On Monday, the tiny West Indian country of St Vincent and the Grenadines will hold a function to honour the Indian pioneers who arrived on its shores as indentured labourers on June 1, 1861.  The event follows a host of similar celebrations in the Caribbean and other parts of the world over the month of May to pay tribute to the Indians who were transported across the seas in the 19th century to work on sugarcane plantations in the imperial colonies.

The pioneers were known as girmityas, for the agreements they signed to work for an estate owner for a defined time period. At the end of their indenture contracts, the Indians tried to put behind them the humiliation of servitude. The second generation did not talk about the bad days and girmit became part of forgotten colonial history within the Indian communities. It was many decades before there was a revival of interest in the Indian heritage and the story of the pioneering ancestors.

In recent years, though, there has been a revival of interest among the people of Indian descent in these histories. Indian Arrival Day had been declared a national holiday in countries like Mauritius, Trinidad and Tobago, Guyana and Suriname, where the Indians form a sizeable section of the population. Over the past decade, even the small Caribbean islands have begun annual Indian Memorial Day celebrations.

The commemorations run throughout the month of May, beginning with Guyana which holds its official function on May 5. The ceremony takes place at the Monument Garden in Georgetown, which has a replica of the ship, the Whitby,  which brought the first group of Indians to the place that was then known as British Guiana in 1838. Arrival Day function begin with presenting floral tributes to honour the ancestors followed by cultural functions that showcase Indian music, dances and cuisine. Among the memorial events in Guyana is a pilgrimage to Berbice, the Highbury plantation where the first batch on Indians were sent to work.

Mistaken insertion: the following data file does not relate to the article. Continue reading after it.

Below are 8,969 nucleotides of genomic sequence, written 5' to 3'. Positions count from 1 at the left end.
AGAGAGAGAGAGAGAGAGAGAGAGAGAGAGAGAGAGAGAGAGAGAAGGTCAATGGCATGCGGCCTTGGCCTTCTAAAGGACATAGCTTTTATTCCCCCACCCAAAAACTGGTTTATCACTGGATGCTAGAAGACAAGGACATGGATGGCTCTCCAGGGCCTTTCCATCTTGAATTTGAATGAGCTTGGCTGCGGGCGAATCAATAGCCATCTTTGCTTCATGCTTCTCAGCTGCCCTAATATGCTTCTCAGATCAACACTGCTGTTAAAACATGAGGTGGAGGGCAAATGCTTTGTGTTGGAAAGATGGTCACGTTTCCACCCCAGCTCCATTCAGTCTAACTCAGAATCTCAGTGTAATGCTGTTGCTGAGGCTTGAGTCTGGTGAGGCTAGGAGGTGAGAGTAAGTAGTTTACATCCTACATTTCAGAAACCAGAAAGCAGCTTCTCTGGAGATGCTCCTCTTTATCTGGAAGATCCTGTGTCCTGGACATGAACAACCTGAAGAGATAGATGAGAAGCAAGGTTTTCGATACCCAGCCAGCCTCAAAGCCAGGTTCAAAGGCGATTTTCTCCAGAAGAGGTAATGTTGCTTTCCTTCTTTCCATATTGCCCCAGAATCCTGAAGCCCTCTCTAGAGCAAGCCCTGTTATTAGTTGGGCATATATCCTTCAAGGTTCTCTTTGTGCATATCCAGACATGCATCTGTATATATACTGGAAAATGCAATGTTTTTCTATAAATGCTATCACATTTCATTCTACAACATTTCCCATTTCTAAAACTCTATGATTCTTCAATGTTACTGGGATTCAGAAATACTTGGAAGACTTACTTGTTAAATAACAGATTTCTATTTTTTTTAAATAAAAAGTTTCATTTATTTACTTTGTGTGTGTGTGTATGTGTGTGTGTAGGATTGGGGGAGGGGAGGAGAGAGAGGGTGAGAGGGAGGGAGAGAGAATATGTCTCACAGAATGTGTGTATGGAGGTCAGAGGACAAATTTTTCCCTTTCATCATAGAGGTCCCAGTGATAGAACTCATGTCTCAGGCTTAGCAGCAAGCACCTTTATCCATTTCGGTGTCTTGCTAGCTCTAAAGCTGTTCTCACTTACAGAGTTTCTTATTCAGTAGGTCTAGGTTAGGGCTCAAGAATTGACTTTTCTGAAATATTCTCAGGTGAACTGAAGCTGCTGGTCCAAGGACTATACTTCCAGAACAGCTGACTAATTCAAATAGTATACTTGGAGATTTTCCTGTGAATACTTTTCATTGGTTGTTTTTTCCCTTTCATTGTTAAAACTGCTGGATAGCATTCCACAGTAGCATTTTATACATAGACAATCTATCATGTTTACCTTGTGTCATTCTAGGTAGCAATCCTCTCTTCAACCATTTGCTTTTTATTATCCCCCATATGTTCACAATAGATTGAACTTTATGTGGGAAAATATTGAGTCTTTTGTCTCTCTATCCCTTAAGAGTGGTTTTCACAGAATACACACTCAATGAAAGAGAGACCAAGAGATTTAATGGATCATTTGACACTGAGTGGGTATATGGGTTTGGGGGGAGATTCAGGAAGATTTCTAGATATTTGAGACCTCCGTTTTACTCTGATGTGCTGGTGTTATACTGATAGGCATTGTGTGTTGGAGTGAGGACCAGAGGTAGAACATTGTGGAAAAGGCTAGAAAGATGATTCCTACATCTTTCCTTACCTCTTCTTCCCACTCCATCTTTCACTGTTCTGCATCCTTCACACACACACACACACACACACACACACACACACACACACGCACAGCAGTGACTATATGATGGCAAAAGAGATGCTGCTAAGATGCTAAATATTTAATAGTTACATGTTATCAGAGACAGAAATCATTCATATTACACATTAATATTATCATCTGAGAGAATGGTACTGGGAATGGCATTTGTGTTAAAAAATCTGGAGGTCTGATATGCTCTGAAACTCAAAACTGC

Martinque holds its Arrival Day functions on the first weekend of May. St Lucia and Jamaica mark Indian Arrival on May 6 and May 10. Fiji’s Girmit Day melas are held after the official May 15 function and Trinidad started a week-long celebrations of melas, cultural programmes and seminars on Saturday, May 30. Suriname’s Indian Arrival Day ceremonies begin on June 10 with the laying of flowers at the “Baba and Mai” (Father and Mother) statues in Parimaribo where Indians first landed.

It isn’t surprising that all these celebrations events occur in the same period. The ships on which the Indians were transported left Calcutta and later Madras in the winter months to take advantage of the favourable winds.  They would take about three months to reach Britain’s Caribbean colonies and Fiji in the South Pacific in the month of May.

The stories of indenture weren’t always a source of pride. The diaspora historian, Brij Lal write that in 1929, when the Fiji government declared May 15 a national holiday to mark the 50th anniversary of girmit, the Indian elite reacted with horror at the idea of celebrating what they considered a system amounting to slavery. They burnt an effigy of Mr Girmit instead. But by 1979, when 100 years of girmit was being commemorated, the mood had changed. The few surviving girmitiyas were feted at public ceremonies. The younger generations of descendants of those early migrants now want to know more about their history and reconnect with their Indian cultural heritage.